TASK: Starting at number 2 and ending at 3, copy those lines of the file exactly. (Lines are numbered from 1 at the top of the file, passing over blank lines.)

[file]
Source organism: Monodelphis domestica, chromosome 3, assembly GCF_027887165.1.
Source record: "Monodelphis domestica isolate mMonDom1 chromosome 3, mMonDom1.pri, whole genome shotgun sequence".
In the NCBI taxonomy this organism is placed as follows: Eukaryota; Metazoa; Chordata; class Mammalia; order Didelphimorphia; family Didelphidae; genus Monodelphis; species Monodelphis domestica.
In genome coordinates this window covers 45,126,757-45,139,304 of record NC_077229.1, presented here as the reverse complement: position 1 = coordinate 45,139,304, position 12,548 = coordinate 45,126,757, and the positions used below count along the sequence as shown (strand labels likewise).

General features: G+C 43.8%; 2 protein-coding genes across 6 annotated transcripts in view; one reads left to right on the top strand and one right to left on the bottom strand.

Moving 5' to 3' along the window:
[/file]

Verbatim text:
Source record: "Monodelphis domestica isolate mMonDom1 chromosome 3, mMonDom1.pri, whole genome shotgun sequence".
In the NCBI taxonomy this organism is placed as follows: Eukaryota; Metazoa; Chordata; class Mammalia; order Didelphimorphia; family Didelphidae; genus Monodelphis; species Monodelphis domestica.